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Big Honors For African-Americans' Small 'Firsts'

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Steve Jobs and Amy Winehouse were among the stars who died in 2011, but what about the first African-American milk delivery man in Gary, Ind., or the first black meter reader for Baltimore Gas and Electric? Pulitzer Prize-winning journalist Isabel Wilkerson says these stories show how far the U.S. has come. She recently wrote about this in The New York Times Magazine, and speaks with host Michel Martin.

Making Art Off The Grid: A Month-Long Residency At A Remote National Park

Filmmakers Carter McCormick and Paula Sprenger recently wrapped up a month as artists-in-residence at Dry Tortugas National Park, 70 miles west of Key West. No phone, TV, Internet or other people.

After A Long Day Of Fighting Climate Change, This Grain Is Ready For A Beer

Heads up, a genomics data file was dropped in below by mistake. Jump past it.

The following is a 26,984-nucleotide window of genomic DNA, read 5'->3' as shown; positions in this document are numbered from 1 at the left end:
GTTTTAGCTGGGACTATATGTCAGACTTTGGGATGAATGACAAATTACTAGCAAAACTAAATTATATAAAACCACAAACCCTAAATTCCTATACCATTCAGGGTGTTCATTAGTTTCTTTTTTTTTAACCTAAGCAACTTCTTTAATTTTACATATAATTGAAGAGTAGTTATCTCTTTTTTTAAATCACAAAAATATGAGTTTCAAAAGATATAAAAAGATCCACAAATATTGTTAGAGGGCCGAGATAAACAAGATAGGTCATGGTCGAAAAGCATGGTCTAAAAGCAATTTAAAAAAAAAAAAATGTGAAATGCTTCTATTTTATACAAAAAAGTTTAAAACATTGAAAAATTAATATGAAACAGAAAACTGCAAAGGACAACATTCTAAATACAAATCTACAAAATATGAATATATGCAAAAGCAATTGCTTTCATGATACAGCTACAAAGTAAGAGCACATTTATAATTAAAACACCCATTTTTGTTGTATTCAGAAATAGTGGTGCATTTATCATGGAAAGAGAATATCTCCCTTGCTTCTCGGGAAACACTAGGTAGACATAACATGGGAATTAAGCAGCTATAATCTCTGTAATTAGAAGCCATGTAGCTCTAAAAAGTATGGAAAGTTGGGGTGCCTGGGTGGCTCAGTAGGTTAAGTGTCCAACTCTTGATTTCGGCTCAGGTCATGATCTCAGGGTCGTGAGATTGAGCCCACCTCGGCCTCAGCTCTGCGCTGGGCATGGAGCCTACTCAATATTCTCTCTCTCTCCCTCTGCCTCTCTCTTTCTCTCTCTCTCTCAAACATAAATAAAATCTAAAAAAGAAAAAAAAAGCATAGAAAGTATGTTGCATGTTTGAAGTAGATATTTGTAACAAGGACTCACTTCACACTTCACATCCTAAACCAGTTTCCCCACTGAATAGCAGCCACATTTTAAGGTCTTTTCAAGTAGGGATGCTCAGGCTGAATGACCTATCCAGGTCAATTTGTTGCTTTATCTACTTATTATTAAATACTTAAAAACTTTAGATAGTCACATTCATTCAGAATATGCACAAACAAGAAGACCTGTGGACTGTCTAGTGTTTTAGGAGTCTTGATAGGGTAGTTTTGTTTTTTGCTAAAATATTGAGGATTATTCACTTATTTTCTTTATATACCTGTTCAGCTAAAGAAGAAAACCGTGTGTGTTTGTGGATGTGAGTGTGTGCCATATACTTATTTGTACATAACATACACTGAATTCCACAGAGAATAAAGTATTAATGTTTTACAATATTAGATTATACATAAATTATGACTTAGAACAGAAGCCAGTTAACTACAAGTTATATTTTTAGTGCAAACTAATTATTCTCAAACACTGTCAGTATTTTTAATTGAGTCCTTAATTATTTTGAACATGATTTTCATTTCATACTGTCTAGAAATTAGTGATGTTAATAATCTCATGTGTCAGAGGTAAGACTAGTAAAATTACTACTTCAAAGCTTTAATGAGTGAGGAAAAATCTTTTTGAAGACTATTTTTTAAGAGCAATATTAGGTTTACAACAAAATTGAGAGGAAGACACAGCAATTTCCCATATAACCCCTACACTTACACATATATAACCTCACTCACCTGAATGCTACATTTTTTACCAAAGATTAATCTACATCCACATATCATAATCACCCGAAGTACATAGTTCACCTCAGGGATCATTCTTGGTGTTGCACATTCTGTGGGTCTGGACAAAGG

Kernza is a kind of grassy wheat that traps more carbon in the soil than crops like wheat and rice. Now, a West Coast brewery is using the grain in its new beer called Long Root Ale.
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Why Millions Of American Men Have Left The Workforce, And How To Bring Them Back

Today’s unemployment rate is down sharply from the height of the Great Recession. But more than a fifth of American men had no paid employment last year, and seven million of them have stopped looking altogether. Why men are leaving the workforce – and how to bring them back.


Tesla Surprise: It's A Profit

The company posted a profit of nearly $22 million for the third quarter, the first quarterly profit since 2013. Tesla attributes the good results in part to new stores.

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